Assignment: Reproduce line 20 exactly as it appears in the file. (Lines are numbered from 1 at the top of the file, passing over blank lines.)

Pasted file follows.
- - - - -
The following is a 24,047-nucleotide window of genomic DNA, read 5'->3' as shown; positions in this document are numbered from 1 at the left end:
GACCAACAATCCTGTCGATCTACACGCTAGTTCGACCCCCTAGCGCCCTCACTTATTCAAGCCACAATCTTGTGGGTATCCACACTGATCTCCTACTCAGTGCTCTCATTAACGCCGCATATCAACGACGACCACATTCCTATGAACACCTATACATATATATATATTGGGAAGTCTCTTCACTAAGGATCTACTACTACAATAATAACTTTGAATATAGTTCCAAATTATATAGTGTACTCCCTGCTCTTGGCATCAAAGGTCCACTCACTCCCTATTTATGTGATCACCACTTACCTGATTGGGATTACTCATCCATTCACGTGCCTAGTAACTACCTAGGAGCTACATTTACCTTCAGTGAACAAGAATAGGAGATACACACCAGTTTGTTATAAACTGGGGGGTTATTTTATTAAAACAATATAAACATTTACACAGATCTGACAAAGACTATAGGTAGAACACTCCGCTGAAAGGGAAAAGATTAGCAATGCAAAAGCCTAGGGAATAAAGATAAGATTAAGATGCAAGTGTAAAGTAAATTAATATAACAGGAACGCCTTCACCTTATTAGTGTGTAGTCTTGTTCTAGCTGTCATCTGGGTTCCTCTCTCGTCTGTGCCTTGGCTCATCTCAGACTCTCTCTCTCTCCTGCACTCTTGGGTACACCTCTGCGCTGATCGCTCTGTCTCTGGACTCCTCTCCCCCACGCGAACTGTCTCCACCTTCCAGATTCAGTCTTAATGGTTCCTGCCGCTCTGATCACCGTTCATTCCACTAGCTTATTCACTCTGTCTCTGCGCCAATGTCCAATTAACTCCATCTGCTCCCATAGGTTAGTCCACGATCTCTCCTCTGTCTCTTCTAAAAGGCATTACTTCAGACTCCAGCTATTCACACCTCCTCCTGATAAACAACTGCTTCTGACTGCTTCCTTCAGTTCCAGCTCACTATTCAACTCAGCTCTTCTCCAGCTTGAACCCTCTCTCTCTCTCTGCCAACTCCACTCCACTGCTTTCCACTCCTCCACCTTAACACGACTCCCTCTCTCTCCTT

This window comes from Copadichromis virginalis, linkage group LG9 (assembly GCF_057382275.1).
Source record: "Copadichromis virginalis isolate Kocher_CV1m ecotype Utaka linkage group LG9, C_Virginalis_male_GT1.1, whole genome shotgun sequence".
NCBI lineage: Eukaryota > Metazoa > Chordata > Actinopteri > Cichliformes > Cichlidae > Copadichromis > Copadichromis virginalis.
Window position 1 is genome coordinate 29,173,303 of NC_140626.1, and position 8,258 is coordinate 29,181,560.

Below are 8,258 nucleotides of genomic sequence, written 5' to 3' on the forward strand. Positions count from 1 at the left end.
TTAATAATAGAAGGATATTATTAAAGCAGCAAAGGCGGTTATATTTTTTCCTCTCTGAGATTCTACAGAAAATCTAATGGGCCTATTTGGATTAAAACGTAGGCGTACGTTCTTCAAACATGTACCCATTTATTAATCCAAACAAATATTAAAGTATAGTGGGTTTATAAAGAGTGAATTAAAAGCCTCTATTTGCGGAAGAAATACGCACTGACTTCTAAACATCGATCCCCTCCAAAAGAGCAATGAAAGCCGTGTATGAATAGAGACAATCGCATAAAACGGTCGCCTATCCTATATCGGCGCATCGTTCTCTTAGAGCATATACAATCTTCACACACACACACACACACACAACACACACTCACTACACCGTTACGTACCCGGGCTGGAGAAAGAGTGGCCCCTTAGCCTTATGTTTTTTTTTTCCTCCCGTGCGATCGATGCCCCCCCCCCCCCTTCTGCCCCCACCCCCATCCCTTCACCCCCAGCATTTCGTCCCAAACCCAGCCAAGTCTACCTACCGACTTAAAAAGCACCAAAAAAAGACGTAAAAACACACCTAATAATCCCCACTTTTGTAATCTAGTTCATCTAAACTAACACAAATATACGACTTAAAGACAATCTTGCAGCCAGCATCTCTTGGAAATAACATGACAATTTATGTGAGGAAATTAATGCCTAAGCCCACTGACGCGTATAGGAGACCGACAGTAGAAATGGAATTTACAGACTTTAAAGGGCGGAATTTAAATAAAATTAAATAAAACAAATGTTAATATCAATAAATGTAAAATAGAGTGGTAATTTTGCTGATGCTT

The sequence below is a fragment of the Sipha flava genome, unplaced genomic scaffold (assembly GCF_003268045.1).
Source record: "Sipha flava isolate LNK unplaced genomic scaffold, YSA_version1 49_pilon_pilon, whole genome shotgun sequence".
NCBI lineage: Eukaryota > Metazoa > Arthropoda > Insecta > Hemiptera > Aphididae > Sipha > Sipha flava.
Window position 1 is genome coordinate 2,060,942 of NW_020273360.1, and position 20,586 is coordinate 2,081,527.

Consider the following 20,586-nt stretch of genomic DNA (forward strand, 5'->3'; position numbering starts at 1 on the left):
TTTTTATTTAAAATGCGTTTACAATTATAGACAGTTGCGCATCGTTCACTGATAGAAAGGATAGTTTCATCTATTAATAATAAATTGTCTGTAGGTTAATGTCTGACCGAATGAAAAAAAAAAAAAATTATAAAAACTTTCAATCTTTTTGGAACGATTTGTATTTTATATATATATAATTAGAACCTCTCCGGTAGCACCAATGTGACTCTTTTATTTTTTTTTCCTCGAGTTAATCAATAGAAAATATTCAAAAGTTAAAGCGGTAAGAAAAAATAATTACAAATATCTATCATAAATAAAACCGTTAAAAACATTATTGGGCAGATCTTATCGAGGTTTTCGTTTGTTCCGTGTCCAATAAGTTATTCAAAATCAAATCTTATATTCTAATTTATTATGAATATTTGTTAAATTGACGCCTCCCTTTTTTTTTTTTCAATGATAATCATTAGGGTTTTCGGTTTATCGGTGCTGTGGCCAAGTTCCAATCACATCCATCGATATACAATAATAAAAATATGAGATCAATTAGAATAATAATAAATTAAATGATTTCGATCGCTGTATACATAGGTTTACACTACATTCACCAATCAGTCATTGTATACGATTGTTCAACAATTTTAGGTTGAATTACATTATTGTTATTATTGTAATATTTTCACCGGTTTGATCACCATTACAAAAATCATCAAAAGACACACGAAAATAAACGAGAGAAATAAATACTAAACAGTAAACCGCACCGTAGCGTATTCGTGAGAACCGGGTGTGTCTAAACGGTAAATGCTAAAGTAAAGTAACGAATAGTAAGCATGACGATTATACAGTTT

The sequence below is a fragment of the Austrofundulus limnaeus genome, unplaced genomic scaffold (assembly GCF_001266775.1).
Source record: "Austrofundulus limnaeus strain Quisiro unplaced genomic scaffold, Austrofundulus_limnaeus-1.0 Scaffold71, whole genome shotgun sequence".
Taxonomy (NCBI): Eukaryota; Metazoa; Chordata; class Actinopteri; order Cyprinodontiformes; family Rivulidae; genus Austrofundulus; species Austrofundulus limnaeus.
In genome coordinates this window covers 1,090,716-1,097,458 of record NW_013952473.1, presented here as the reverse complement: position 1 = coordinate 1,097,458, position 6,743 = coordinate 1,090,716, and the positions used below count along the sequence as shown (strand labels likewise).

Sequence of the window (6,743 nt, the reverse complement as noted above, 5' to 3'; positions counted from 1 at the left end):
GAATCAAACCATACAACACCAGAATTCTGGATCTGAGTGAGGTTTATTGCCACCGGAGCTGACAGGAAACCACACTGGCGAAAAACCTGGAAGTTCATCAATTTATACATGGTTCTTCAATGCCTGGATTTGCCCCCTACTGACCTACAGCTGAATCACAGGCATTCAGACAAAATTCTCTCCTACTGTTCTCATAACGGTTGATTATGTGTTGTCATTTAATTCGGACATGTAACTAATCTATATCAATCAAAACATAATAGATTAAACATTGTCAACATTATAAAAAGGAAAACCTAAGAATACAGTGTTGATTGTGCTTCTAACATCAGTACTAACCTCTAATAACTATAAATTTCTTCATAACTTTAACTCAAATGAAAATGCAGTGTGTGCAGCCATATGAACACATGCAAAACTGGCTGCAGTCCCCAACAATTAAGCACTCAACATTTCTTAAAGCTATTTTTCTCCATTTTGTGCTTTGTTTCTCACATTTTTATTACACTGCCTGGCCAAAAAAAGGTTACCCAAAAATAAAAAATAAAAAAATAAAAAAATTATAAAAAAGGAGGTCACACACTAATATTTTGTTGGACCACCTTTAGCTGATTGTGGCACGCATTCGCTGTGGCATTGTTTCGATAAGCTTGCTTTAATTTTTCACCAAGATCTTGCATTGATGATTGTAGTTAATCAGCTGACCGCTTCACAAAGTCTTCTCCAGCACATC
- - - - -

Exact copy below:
GAATCAAACCATACAACACCAGAATTCTGGATCTGAGTGAGGTTTATTGCCACCGGAGCTGACAGGAAACCACACTGGCGAAAAACCTGGAAGTTCATCAATTTATACATGGTTCTTCAATGCCTGGATTTGCCCCCTACTGACCTACAGCTGAATCACAGGCATTCAGACAAAATTCTCTCCTACTGTTCTCATAACGGTTGATTATGTGTTGTCATTTAATTCGGACATGTAACTAATCTATATCAATCAAAACATAATAGATTAAACATTGTCAACATTATAAAAAGGAAAACCTAAGAATACAGTGTTGATTGTGCTTCTAACATCAGTACTAACCTCTAATAACTATAAATTTCTTCATAACTTTAACTCAAATGAAAATGCAGTGTGTGCAGCCATATGAACACATGCAAAACTGGCTGCAGTCCCCAACAATTAAGCACTCAACATTTCTTAAAGCTATTTTTCTCCATTTTGTGCTTTGTTTCTCACATTTTTATTACACTGCCTGGCCAAAAAAAGGTTACCCAAAAATAAAAAATAAAAAAATAAAAAAATTATAAAAAAGGAGGTCACACACTAATATTTTGTTGGACCACCTTTAGCTGATTGTGGCACGCATTCGCTGTGGCATTGTTTCGATAAGCTTGCTTTAATTTTTCACCAAGATCTTGCATTGATGATTGTAGTTAATCAGCTGACCGCTTCACAAAGTCTTCTCCAGCACATC